Orthotown magazine cover

Cover of Orthotown magazine featuring Dr. Jason Hartman.

The Creative Director at Orthotown Magazine contacted me to shoot a feature profiling Dr. Jason Hartman, DMD, MS of Sparks Orthodontics. Orthotown is a B2B trade magazine published by Farran Media. Sparks Orthodontics currently consists of ten locations throughout Central and Eastern Pennsylvania. My job was to take readers on a visual tour of the practice.

Patient area at orthodontists.

Patient area at Spark Orthodontics.

I began by shooting architectural details in the morning before the practice opened to the public. The bright and modern decor helps to differentiate Spark from other practices. I also used this time to determine the best location for the cover shot of Dr. Hartman and to set up lighting.

Upon Dr. Hartman’s arrival we jumped right into shooting the cover portrait.  I had to make sure to leave plenty of space above and around him for the masthead and cover lines.  When I was satisfied we had several options I struck the lights and moved to the waiting room where we did the staff shot.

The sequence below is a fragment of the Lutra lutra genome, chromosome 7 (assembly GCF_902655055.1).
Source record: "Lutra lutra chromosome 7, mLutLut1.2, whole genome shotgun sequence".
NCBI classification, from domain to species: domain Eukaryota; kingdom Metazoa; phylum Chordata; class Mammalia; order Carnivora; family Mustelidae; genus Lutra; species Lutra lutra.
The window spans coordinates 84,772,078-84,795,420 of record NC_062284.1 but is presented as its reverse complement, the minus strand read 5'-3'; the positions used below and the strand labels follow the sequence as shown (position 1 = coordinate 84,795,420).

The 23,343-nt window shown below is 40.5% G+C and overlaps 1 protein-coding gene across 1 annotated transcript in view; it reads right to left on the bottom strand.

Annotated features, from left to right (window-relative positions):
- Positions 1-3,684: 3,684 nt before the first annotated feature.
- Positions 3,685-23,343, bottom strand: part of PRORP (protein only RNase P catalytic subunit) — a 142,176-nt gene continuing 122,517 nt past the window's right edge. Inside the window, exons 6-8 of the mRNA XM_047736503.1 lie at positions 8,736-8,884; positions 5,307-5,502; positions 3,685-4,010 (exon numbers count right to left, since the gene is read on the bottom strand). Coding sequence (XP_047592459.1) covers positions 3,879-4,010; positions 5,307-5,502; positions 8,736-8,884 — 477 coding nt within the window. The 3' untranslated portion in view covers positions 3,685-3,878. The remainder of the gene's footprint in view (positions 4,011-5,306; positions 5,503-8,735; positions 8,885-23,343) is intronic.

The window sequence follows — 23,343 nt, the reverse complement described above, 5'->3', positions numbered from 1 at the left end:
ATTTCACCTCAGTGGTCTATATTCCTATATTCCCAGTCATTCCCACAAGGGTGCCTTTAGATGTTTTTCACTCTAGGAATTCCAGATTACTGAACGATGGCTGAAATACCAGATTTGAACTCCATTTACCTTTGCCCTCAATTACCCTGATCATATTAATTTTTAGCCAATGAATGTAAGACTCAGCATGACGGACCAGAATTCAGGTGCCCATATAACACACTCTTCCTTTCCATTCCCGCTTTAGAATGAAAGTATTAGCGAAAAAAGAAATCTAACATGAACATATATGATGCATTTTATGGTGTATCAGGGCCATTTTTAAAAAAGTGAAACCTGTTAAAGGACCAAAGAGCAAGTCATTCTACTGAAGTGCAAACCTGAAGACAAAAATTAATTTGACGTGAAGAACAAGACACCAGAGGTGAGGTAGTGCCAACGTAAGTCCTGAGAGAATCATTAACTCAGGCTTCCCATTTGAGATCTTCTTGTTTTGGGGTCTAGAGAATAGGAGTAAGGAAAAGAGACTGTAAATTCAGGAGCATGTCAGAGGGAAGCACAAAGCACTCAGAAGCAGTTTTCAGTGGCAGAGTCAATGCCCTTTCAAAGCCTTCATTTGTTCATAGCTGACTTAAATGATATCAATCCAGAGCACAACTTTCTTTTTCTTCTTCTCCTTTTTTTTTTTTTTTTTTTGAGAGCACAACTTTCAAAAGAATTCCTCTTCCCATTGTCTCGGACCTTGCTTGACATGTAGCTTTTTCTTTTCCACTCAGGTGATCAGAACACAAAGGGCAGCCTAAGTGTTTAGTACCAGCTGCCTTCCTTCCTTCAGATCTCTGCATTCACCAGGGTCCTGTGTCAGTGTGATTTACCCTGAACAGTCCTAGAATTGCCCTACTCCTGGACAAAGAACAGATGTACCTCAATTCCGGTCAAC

Staff photo at Spark Orthodontics

Staff photo at Spark Orthodontics in Schnecksville, PA.

 

 

When the practice opened to the public my approach became more photojournalistic. I documented the doctor’s interaction with patients and staff. I also did equipment shots as Spark are often early adopters of new technology.

It was pleasure working with Dr. Hartman and his staff. From the time I spent there It was obvious that they cared for their patients and enjoyed their profession. We should all be so fortunate.

 

 

See more of my editorial work.

scanner at orthodontist

Patient in scanner at orthodontist’s office.

Orthodontist and patient

Spark Orthodontics in Schnecksville, PA